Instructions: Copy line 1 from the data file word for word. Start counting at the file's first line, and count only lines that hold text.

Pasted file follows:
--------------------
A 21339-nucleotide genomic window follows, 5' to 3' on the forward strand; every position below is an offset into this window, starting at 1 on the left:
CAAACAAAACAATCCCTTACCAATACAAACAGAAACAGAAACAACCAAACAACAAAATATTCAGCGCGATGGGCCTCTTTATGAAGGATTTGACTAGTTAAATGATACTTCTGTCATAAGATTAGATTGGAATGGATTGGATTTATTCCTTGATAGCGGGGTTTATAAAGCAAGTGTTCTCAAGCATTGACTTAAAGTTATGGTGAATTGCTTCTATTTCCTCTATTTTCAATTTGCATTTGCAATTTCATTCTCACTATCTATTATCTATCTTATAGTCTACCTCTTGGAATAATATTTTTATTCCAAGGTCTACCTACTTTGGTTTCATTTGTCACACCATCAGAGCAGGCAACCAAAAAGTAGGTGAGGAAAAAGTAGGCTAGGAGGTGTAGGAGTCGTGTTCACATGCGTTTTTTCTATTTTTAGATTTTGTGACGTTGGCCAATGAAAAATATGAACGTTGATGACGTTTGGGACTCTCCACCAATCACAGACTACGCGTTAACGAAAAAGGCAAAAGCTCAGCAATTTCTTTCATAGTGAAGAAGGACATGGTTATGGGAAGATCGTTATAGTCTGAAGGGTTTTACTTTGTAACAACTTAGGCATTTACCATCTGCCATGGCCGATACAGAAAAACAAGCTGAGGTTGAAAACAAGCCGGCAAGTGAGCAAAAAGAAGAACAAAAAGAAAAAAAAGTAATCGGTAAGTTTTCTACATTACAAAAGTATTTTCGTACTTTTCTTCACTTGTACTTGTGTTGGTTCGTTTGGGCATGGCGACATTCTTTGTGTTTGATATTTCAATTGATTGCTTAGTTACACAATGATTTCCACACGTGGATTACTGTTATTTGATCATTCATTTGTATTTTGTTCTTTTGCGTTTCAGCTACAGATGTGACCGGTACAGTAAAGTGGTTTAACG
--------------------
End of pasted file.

A 21339-nucleotide genomic window follows, 5' to 3' on the forward strand; every position below is an offset into this window, starting at 1 on the left: